You can check your tire pressure with a pressure gauge and then inflate them all to the correct PSI. Your gauge maximum pressure can be found on the drivers’ car door jam.
Car pulling to the right and shaking
If your car is pulling and the wheel is shaking, the issue may come from your steering wheel system.
A tie rod end, which is a connector that connects the steering wheel to the tires, when weakened, can lead to poor steering response and will make the wheel vibrate harder the weaker the connection becomes.
Several issues can result in the deterioration of the tie rod end; a servicing shop will be able to diagnose the issue and perform the repair.
Car pulling to the right when accelerating
This can be caused when the engine torque begins to impact the steering. A front-wheel-drive car will pull to the right when affected by torque steer.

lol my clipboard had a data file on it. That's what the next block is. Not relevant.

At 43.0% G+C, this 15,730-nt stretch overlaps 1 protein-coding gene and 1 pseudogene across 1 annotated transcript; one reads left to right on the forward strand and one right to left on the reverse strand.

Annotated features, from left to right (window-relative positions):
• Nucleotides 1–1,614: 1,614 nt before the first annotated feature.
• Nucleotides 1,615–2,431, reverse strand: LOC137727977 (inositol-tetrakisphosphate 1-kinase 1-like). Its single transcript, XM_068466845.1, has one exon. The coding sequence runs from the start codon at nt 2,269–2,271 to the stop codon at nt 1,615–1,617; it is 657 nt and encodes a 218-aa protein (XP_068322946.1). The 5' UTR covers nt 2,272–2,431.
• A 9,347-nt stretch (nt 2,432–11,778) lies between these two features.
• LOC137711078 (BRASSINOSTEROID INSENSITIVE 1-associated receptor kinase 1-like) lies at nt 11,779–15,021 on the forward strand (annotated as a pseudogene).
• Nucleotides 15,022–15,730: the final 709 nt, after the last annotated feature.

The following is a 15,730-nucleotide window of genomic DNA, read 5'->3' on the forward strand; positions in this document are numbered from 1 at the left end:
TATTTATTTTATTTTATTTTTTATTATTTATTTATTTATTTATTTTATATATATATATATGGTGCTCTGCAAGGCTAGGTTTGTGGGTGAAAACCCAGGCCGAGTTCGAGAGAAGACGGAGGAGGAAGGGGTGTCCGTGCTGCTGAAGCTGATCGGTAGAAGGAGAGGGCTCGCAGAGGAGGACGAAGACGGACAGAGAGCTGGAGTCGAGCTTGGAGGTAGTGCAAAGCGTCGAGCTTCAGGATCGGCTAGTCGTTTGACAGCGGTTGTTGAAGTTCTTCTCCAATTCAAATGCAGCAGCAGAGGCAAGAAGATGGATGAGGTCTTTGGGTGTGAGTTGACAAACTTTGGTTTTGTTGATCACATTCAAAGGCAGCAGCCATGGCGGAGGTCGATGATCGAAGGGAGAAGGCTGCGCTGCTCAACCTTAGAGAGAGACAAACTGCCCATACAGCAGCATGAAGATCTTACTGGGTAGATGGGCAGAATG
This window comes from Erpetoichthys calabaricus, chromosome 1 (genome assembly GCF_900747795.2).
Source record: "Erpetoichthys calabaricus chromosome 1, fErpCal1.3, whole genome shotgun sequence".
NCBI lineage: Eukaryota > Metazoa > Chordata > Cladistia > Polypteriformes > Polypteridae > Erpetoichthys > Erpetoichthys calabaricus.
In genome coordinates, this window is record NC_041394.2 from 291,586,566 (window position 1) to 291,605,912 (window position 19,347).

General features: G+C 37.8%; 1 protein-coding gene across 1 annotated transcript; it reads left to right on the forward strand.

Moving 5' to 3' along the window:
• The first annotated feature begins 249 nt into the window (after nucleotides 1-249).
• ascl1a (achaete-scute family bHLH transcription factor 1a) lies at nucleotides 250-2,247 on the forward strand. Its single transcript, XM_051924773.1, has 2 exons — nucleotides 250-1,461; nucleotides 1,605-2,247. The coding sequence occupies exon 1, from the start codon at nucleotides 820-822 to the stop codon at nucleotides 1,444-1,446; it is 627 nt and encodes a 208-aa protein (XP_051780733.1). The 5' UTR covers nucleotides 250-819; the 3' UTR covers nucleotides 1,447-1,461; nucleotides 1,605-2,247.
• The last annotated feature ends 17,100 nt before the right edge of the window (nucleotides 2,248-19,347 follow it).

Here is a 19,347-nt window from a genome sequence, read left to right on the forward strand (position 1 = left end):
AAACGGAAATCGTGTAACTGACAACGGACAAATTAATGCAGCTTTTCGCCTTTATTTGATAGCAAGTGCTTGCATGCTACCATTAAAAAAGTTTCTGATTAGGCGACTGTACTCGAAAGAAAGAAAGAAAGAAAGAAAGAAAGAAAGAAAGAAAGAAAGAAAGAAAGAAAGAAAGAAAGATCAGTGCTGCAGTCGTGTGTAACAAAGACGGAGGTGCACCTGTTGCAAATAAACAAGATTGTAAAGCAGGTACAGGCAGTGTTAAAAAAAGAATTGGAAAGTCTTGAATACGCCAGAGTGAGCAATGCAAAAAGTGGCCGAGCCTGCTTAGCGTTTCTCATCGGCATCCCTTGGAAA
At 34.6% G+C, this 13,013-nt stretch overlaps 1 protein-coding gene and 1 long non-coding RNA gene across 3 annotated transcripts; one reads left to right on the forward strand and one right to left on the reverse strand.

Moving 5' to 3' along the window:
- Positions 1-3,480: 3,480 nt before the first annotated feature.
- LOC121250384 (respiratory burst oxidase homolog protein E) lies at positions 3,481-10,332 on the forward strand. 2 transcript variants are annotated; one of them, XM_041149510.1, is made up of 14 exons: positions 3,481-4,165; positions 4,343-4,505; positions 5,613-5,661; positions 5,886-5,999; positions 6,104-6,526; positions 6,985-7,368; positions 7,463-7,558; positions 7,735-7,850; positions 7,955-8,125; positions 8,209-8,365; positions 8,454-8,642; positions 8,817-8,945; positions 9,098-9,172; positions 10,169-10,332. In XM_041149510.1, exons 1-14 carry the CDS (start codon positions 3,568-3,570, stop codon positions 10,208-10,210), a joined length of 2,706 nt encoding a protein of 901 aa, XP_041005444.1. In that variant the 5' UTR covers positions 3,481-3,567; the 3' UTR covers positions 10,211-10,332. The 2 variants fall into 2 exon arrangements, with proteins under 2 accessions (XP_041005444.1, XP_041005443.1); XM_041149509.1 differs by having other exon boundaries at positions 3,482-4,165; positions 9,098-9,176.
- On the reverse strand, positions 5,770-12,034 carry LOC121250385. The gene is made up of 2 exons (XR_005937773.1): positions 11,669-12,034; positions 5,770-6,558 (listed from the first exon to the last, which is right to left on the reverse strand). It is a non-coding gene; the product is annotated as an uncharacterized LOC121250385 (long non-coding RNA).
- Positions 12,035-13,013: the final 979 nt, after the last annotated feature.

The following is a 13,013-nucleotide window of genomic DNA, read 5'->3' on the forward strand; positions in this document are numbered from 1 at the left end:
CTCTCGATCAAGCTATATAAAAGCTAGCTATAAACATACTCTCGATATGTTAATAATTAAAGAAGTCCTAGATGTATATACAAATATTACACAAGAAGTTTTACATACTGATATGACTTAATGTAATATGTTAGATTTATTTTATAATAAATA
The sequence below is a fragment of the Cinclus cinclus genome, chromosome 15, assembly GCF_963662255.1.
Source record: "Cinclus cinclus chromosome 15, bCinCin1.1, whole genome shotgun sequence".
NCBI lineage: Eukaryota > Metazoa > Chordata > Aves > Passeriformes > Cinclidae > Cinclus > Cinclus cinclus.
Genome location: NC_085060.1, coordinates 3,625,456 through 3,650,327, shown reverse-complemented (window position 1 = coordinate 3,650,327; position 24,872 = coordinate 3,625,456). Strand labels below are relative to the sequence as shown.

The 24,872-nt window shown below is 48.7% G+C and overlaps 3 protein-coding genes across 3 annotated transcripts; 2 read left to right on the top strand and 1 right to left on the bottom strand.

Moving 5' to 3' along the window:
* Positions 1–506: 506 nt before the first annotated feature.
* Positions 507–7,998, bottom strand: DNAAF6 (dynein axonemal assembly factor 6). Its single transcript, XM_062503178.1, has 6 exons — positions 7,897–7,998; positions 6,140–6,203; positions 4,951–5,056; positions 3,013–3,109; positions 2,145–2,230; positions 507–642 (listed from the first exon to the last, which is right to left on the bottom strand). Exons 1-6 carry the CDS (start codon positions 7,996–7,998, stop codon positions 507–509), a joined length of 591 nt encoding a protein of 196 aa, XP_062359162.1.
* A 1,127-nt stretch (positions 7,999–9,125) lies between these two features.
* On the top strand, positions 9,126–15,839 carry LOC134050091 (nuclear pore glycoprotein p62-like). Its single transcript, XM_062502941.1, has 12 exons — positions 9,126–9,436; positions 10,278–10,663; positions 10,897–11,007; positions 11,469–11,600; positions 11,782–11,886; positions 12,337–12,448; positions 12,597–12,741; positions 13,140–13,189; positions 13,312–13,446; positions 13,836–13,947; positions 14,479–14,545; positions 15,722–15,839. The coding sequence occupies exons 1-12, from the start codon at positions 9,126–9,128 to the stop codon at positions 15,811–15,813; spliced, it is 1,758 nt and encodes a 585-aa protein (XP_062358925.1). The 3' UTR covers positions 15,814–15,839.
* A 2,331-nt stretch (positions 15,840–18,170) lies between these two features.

A loose steering element, yielding tie rod, or poor control arm bushings are among some of the reasons your car may be suffering from torque steering.
As there are so many potential causes for this problem, it’s best to consult a specialist to install the correct component.
Car pulls to the right when hitting a bump
A bump can change the geometry of your car and cause it to veer left or right over a bump instead of simply traveling over them.
It is likely a ball joint, wheel bearing, poor lower control arm bushing, or tie rods that are causing your car to veer. A particularly bad bump may have disrupted your wheel alignment.
A mechanic will be able to tell if it is your tie rods that need replacing after an inspection. If it’s another component that is faulty, such as a deteriorated wheel bearing, a mechanic can fix it, but this is a complicated process.